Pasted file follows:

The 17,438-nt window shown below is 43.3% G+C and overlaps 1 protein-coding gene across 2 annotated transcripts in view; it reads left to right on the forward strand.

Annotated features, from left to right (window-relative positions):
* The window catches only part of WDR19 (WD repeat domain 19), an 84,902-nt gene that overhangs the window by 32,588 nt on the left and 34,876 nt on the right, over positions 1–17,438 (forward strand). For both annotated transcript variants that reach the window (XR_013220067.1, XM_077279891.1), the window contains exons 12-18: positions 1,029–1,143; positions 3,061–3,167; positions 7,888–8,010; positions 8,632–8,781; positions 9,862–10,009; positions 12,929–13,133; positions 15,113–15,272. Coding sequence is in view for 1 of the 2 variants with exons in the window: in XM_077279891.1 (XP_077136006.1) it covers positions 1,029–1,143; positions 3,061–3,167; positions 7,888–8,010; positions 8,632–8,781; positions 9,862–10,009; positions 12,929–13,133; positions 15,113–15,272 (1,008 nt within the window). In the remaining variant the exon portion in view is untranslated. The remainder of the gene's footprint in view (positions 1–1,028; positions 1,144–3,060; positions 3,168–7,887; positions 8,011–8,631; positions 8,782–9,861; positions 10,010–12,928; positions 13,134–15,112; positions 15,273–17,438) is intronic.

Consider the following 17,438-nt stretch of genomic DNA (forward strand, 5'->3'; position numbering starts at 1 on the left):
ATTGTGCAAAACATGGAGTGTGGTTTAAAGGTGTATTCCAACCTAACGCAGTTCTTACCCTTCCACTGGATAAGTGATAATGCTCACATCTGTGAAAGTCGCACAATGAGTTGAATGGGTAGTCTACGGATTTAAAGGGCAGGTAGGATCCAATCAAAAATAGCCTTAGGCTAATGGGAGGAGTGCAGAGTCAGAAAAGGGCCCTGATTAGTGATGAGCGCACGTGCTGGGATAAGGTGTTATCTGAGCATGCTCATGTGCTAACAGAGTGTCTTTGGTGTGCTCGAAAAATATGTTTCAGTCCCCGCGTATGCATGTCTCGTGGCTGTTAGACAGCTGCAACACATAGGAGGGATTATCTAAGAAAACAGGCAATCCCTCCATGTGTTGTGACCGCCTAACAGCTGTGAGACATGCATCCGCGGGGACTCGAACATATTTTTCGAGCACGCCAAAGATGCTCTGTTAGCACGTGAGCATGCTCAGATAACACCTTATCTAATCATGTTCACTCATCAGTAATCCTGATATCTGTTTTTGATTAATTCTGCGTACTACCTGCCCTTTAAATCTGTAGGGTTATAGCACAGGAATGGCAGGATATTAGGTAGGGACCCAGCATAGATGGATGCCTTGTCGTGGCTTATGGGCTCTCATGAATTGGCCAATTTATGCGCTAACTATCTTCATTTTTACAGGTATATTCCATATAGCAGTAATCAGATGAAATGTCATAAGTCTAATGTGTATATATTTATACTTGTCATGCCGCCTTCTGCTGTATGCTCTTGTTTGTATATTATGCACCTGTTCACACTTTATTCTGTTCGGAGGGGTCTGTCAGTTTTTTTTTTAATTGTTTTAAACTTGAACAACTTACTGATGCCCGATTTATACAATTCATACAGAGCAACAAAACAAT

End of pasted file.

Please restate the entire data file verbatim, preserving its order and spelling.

The 17,438-nt window shown below is 43.3% G+C and overlaps 1 protein-coding gene across 2 annotated transcripts in view; it reads left to right on the forward strand.

Annotated features, from left to right (window-relative positions):
* The window catches only part of WDR19 (WD repeat domain 19), an 84,902-nt gene that overhangs the window by 32,588 nt on the left and 34,876 nt on the right, over positions 1–17,438 (forward strand). For both annotated transcript variants that reach the window (XR_013220067.1, XM_077279891.1), the window contains exons 12-18: positions 1,029–1,143; positions 3,061–3,167; positions 7,888–8,010; positions 8,632–8,781; positions 9,862–10,009; positions 12,929–13,133; positions 15,113–15,272. Coding sequence is in view for 1 of the 2 variants with exons in the window: in XM_077279891.1 (XP_077136006.1) it covers positions 1,029–1,143; positions 3,061–3,167; positions 7,888–8,010; positions 8,632–8,781; positions 9,862–10,009; positions 12,929–13,133; positions 15,113–15,272 (1,008 nt within the window). In the remaining variant the exon portion in view is untranslated. The remainder of the gene's footprint in view (positions 1–1,028; positions 1,144–3,060; positions 3,168–7,887; positions 8,011–8,631; positions 8,782–9,861; positions 10,010–12,928; positions 13,134–15,112; positions 15,273–17,438) is intronic.

Consider the following 17,438-nt stretch of genomic DNA (forward strand, 5'->3'; position numbering starts at 1 on the left):
ATTGTGCAAAACATGGAGTGTGGTTTAAAGGTGTATTCCAACCTAACGCAGTTCTTACCCTTCCACTGGATAAGTGATAATGCTCACATCTGTGAAAGTCGCACAATGAGTTGAATGGGTAGTCTACGGATTTAAAGGGCAGGTAGGATCCAATCAAAAATAGCCTTAGGCTAATGGGAGGAGTGCAGAGTCAGAAAAGGGCCCTGATTAGTGATGAGCGCACGTGCTGGGATAAGGTGTTATCTGAGCATGCTCATGTGCTAACAGAGTGTCTTTGGTGTGCTCGAAAAATATGTTTCAGTCCCCGCGTATGCATGTCTCGTGGCTGTTAGACAGCTGCAACACATAGGAGGGATTATCTAAGAAAACAGGCAATCCCTCCATGTGTTGTGACCGCCTAACAGCTGTGAGACATGCATCCGCGGGGACTCGAACATATTTTTCGAGCACGCCAAAGATGCTCTGTTAGCACGTGAGCATGCTCAGATAACACCTTATCTAATCATGTTCACTCATCAGTAATCCTGATATCTGTTTTTGATTAATTCTGCGTACTACCTGCCCTTTAAATCTGTAGGGTTATAGCACAGGAATGGCAGGATATTAGGTAGGGACCCAGCATAGATGGATGCCTTGTCGTGGCTTATGGGCTCTCATGAATTGGCCAATTTATGCGCTAACTATCTTCATTTTTACAGGTATATTCCATATAGCAGTAATCAGATGAAATGTCATAAGTCTAATGTGTATATATTTATACTTGTCATGCCGCCTTCTGCTGTATGCTCTTGTTTGTATATTATGCACCTGTTCACACTTTATTCTGTTCGGAGGGGTCTGTCAGTTTTTTTTTTAATTGTTTTAAACTTGAACAACTTACTGATGCCCGATTTATACAATTCATACAGAGCAACAAAACAAT